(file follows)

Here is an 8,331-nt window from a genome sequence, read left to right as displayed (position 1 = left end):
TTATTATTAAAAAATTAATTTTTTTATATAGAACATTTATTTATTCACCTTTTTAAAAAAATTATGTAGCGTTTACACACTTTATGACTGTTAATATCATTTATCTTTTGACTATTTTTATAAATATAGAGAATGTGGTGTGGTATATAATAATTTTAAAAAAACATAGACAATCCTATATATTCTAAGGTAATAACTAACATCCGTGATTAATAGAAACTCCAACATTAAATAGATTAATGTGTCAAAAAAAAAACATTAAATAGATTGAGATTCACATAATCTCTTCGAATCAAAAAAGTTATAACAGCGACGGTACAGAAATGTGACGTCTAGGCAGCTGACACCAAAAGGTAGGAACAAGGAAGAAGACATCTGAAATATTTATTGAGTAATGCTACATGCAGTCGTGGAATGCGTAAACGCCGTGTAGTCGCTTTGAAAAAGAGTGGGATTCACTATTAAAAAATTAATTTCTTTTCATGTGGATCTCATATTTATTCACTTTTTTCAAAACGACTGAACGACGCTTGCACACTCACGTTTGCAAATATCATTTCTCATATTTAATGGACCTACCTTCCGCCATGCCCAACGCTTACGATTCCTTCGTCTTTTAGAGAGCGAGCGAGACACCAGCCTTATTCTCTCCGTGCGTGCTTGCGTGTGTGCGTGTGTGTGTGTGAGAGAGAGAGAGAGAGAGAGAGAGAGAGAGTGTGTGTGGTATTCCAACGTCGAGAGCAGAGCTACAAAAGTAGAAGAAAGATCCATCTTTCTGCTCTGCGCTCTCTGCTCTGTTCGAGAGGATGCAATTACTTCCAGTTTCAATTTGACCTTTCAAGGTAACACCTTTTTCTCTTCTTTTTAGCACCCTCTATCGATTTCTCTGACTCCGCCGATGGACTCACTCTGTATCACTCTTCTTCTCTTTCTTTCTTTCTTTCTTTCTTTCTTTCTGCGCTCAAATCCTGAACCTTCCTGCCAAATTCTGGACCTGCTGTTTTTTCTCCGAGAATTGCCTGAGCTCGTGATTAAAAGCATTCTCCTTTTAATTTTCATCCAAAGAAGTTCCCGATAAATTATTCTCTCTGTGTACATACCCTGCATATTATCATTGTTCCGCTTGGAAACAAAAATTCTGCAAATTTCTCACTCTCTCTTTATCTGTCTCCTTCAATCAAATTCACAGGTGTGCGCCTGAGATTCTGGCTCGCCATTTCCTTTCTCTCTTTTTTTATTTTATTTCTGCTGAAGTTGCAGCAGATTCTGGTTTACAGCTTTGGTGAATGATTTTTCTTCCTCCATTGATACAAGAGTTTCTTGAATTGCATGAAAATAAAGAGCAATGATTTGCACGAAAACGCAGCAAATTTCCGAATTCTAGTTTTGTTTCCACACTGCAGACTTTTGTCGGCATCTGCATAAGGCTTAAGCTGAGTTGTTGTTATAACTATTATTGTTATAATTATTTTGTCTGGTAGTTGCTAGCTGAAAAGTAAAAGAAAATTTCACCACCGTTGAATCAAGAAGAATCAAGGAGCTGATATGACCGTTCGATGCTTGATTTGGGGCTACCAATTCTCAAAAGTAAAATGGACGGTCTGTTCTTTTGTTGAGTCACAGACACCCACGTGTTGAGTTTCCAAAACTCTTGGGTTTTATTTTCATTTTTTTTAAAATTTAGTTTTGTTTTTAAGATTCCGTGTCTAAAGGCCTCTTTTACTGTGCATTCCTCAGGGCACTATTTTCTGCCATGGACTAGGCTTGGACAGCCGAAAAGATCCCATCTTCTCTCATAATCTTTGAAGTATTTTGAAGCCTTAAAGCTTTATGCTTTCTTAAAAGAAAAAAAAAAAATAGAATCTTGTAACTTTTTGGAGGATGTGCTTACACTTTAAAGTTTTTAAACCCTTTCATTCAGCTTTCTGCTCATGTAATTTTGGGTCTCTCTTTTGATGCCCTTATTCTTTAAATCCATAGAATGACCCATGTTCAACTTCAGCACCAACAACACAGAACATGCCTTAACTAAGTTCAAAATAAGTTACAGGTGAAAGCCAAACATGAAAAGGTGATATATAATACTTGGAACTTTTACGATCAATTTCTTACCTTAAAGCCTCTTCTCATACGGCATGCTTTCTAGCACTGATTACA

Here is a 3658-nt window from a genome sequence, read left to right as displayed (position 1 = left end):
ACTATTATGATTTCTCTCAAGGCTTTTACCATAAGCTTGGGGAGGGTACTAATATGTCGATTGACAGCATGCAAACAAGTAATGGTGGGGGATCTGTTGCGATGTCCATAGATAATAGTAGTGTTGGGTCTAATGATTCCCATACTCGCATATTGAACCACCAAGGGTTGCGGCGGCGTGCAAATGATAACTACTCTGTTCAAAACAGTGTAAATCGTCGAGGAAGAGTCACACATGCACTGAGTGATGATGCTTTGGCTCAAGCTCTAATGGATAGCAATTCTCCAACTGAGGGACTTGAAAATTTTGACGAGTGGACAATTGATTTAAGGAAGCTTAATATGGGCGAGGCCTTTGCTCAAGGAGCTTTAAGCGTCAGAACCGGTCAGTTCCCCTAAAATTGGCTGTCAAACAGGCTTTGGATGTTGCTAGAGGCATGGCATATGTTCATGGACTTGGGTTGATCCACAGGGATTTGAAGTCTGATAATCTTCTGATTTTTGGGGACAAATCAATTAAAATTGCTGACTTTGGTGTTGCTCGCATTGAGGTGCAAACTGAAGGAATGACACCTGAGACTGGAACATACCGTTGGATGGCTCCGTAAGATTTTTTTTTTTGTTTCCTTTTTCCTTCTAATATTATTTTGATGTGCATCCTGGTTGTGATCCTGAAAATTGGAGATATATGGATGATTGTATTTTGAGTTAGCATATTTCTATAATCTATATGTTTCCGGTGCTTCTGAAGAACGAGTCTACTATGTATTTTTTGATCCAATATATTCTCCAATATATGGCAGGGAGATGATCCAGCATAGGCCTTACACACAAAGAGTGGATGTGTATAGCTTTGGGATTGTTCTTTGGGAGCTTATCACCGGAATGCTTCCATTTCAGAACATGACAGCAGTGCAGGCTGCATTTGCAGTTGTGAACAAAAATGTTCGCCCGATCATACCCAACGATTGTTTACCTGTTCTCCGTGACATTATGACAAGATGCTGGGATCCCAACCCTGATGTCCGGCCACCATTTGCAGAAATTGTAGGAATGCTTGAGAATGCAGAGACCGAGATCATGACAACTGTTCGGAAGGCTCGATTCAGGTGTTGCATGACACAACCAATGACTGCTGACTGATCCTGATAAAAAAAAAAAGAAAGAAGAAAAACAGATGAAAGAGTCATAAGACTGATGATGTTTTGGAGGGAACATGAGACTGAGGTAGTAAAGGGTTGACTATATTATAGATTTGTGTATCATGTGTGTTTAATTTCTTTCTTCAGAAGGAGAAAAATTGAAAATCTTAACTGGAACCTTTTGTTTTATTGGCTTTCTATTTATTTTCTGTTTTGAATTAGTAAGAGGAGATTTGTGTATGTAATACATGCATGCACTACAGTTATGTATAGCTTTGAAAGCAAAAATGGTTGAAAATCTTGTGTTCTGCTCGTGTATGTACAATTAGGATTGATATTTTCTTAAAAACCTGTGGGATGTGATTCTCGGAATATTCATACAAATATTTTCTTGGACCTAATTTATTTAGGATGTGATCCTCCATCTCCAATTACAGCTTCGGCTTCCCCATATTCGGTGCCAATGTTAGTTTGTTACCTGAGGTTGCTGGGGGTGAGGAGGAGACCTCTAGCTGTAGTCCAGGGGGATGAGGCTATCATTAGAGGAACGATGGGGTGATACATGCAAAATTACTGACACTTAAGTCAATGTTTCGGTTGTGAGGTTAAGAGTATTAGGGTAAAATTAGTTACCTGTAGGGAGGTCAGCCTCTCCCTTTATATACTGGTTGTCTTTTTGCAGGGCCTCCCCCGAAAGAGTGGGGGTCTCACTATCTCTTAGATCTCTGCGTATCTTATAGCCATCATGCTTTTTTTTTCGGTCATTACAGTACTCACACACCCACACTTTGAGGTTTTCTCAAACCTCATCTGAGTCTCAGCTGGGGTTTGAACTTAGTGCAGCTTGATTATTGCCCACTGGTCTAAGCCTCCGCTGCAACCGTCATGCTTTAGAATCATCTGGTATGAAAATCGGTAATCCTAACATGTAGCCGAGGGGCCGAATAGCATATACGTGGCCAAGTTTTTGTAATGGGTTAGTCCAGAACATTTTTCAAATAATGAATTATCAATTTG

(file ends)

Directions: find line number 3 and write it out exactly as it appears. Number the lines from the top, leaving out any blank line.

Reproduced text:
Here is a 3658-nt window from a genome sequence, read left to right as displayed (position 1 = left end):